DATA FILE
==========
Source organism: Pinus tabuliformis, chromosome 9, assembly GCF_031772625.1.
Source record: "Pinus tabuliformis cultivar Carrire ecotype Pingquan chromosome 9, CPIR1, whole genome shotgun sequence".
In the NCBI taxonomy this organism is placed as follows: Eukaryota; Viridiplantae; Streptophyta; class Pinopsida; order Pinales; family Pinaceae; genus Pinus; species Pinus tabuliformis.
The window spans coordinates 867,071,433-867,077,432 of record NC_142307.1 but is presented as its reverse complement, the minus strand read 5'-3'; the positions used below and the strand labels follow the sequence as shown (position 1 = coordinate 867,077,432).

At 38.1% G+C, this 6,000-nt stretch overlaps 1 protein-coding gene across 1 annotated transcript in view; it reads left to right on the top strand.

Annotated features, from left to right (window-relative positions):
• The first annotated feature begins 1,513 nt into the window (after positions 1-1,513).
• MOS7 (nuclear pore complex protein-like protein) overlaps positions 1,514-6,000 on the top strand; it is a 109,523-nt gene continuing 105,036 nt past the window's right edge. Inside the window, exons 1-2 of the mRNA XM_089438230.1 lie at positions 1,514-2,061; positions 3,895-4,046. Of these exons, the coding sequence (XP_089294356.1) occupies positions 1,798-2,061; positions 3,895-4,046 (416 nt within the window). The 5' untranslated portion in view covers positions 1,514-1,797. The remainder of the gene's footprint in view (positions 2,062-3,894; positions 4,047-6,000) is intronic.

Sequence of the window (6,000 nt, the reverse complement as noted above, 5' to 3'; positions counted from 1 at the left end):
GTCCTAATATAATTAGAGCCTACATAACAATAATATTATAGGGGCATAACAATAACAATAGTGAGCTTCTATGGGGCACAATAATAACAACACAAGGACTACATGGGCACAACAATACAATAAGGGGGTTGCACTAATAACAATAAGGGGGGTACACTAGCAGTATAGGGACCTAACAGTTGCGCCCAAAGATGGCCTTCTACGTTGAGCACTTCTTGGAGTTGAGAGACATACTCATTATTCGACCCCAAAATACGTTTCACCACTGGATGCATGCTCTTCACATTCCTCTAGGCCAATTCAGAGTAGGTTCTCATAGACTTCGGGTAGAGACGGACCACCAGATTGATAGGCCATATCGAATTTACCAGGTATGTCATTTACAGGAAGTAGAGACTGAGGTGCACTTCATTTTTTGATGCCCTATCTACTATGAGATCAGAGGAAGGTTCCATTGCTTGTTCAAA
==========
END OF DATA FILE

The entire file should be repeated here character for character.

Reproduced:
Source organism: Pinus tabuliformis, chromosome 9, assembly GCF_031772625.1.
Source record: "Pinus tabuliformis cultivar Carrire ecotype Pingquan chromosome 9, CPIR1, whole genome shotgun sequence".
In the NCBI taxonomy this organism is placed as follows: Eukaryota; Viridiplantae; Streptophyta; class Pinopsida; order Pinales; family Pinaceae; genus Pinus; species Pinus tabuliformis.
The window spans coordinates 867,071,433-867,077,432 of record NC_142307.1 but is presented as its reverse complement, the minus strand read 5'-3'; the positions used below and the strand labels follow the sequence as shown (position 1 = coordinate 867,077,432).

At 38.1% G+C, this 6,000-nt stretch overlaps 1 protein-coding gene across 1 annotated transcript in view; it reads left to right on the top strand.

Annotated features, from left to right (window-relative positions):
• The first annotated feature begins 1,513 nt into the window (after positions 1-1,513).
• MOS7 (nuclear pore complex protein-like protein) overlaps positions 1,514-6,000 on the top strand; it is a 109,523-nt gene continuing 105,036 nt past the window's right edge. Inside the window, exons 1-2 of the mRNA XM_089438230.1 lie at positions 1,514-2,061; positions 3,895-4,046. Of these exons, the coding sequence (XP_089294356.1) occupies positions 1,798-2,061; positions 3,895-4,046 (416 nt within the window). The 5' untranslated portion in view covers positions 1,514-1,797. The remainder of the gene's footprint in view (positions 2,062-3,894; positions 4,047-6,000) is intronic.

Sequence of the window (6,000 nt, the reverse complement as noted above, 5' to 3'; positions counted from 1 at the left end):
GTCCTAATATAATTAGAGCCTACATAACAATAATATTATAGGGGCATAACAATAACAATAGTGAGCTTCTATGGGGCACAATAATAACAACACAAGGACTACATGGGCACAACAATACAATAAGGGGGTTGCACTAATAACAATAAGGGGGGTACACTAGCAGTATAGGGACCTAACAGTTGCGCCCAAAGATGGCCTTCTACGTTGAGCACTTCTTGGAGTTGAGAGACATACTCATTATTCGACCCCAAAATACGTTTCACCACTGGATGCATGCTCTTCACATTCCTCTAGGCCAATTCAGAGTAGGTTCTCATAGACTTCGGGTAGAGACGGACCACCAGATTGATAGGCCATATCGAATTTACCAGGTATGTCATTTACAGGAAGTAGAGACTGAGGTGCACTTCATTTTTTGATGCCCTATCTACTATGAGATCAGAGGAAGGTTCCATTGCTTGTTCAAA